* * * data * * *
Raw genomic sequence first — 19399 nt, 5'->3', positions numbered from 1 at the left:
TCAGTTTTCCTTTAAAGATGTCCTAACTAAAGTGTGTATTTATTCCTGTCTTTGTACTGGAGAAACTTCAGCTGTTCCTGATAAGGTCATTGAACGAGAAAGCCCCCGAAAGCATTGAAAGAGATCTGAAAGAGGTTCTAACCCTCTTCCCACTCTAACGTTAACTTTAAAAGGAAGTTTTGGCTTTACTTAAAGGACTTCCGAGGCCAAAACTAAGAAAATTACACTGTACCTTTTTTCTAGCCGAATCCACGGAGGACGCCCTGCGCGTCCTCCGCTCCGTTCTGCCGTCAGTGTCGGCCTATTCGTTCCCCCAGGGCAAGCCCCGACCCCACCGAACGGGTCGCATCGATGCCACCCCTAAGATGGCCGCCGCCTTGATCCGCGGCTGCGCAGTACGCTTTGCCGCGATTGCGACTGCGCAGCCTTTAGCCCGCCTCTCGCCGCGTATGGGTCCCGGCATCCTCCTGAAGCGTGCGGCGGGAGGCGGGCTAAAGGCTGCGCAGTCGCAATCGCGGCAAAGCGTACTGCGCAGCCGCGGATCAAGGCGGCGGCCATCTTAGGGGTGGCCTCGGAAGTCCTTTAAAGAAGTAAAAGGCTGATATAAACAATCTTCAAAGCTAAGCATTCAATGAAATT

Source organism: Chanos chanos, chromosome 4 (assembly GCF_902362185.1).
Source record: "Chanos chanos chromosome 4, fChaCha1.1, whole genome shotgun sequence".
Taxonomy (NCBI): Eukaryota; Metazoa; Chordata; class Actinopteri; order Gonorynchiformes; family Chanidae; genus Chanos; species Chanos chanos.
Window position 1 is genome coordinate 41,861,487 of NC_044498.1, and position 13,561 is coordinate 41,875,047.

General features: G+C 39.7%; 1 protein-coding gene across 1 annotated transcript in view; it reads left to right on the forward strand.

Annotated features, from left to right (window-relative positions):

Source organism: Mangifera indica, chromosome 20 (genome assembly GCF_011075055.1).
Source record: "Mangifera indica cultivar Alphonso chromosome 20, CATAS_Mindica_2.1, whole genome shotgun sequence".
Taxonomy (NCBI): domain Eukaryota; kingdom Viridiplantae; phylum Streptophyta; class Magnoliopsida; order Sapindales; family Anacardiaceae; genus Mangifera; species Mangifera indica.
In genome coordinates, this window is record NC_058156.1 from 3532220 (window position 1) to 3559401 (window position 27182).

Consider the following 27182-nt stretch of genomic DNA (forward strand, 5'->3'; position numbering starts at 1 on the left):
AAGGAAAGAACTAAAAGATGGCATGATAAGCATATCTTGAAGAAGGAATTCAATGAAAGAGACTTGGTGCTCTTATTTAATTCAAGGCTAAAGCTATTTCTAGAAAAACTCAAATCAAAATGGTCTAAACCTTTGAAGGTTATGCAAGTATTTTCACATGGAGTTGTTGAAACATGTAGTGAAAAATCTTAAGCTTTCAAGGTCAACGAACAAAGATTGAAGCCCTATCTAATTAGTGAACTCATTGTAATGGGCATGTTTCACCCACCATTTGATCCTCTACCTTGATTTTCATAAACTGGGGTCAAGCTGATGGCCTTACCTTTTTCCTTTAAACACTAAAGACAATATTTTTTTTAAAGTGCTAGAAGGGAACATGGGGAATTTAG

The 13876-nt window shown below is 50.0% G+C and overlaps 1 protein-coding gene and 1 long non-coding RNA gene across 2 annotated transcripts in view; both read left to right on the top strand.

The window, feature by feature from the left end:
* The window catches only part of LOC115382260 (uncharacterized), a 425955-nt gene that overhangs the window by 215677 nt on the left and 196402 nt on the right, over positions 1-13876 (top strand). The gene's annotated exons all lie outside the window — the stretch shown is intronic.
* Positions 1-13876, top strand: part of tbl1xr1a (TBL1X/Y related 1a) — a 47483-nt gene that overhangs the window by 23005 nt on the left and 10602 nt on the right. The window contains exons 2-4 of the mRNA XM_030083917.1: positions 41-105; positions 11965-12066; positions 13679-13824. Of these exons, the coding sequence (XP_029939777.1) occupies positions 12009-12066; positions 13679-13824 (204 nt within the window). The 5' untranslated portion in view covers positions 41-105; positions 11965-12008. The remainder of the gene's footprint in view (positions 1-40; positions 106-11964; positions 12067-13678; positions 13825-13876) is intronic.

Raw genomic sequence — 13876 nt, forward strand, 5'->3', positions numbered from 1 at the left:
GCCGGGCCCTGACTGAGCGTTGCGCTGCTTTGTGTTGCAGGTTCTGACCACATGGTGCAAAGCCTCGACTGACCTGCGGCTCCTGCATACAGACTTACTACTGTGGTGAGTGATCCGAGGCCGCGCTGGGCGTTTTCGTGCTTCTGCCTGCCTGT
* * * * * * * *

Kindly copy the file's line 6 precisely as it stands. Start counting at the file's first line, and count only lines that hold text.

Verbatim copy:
Window position 1 is genome coordinate 41,861,487 of NC_044498.1, and position 13,561 is coordinate 41,875,047.